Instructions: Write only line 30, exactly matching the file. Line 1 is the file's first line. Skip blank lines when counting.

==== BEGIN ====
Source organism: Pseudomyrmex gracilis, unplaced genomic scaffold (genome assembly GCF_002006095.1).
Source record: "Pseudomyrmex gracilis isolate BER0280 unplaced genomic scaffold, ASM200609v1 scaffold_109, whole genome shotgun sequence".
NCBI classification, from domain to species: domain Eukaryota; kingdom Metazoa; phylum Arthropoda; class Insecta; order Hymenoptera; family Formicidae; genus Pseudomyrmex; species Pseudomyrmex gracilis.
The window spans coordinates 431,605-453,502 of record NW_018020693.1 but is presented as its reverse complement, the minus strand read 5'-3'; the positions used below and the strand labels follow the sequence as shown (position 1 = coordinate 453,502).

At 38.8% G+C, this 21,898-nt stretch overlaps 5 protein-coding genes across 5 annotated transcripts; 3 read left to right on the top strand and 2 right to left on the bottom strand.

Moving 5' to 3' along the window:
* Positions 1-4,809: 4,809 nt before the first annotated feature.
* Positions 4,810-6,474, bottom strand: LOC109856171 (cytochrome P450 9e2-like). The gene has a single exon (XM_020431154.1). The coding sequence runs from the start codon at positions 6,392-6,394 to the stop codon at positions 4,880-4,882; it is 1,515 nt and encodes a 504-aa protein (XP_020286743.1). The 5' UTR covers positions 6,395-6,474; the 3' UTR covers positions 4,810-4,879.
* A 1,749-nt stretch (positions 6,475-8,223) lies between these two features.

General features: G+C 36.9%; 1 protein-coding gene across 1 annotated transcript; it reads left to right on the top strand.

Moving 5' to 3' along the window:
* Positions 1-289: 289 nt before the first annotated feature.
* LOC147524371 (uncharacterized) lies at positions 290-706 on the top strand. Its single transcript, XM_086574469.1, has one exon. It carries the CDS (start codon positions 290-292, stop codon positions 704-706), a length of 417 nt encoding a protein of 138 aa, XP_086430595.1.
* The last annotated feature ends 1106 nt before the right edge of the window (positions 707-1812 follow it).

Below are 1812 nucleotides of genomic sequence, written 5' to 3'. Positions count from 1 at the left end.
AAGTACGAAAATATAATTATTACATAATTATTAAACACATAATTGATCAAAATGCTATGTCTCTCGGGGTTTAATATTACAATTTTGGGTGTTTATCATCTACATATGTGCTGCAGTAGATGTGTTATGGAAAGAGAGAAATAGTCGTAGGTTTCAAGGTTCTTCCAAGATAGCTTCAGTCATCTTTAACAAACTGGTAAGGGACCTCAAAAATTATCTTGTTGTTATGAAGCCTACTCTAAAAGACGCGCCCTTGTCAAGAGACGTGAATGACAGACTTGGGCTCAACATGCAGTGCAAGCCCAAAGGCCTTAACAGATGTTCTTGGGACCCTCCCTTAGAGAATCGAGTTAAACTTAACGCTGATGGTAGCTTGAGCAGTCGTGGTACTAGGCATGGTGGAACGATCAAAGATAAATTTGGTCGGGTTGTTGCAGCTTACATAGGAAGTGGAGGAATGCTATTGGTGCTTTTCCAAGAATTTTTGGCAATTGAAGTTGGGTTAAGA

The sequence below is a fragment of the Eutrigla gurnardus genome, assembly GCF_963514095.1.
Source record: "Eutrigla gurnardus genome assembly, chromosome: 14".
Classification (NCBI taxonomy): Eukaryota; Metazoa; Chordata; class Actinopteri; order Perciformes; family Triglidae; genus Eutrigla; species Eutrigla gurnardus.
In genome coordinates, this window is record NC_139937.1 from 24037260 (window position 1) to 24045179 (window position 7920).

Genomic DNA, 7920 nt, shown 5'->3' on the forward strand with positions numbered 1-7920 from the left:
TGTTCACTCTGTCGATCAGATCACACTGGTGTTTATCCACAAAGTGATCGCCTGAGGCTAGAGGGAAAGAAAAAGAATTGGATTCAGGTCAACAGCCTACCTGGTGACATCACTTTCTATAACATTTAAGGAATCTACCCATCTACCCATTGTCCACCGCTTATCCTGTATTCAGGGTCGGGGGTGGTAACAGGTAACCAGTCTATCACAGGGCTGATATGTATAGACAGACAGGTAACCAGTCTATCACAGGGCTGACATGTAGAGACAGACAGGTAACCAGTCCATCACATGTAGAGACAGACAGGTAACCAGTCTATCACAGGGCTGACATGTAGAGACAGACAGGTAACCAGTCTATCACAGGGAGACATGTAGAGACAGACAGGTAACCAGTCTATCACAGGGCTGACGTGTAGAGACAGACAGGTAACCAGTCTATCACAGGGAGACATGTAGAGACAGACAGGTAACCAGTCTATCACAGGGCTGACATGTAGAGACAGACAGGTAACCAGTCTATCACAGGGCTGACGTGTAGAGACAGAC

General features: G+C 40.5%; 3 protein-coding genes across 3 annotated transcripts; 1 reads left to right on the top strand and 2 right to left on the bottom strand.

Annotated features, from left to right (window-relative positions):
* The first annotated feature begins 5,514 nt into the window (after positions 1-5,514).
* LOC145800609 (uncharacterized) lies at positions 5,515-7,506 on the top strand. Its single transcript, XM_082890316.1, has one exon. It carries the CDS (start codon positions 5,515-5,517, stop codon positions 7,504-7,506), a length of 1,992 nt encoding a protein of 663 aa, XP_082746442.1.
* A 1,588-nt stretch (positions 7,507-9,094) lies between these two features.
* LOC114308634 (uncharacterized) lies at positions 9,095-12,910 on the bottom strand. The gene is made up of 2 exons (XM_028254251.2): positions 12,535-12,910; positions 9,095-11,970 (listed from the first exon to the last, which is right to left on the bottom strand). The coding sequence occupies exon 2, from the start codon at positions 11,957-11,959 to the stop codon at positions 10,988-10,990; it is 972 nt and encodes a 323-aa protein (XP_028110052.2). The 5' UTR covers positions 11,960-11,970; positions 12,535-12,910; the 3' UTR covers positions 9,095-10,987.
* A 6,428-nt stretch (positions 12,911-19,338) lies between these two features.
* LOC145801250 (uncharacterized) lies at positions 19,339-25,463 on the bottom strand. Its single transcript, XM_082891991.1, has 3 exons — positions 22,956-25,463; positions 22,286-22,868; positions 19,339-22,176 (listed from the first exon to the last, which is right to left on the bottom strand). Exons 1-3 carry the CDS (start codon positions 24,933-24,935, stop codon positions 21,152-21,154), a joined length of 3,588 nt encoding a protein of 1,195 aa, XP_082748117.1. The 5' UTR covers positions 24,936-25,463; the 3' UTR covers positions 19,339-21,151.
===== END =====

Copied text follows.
* LOC145801250 (uncharacterized) lies at positions 19,339-25,463 on the bottom strand. Its single transcript, XM_082891991.1, has 3 exons — positions 22,956-25,463; positions 22,286-22,868; positions 19,339-22,176 (listed from the first exon to the last, which is right to left on the bottom strand). Exons 1-3 carry the CDS (start codon positions 24,933-24,935, stop codon positions 21,152-21,154), a joined length of 3,588 nt encoding a protein of 1,195 aa, XP_082748117.1. The 5' UTR covers positions 24,936-25,463; the 3' UTR covers positions 19,339-21,151.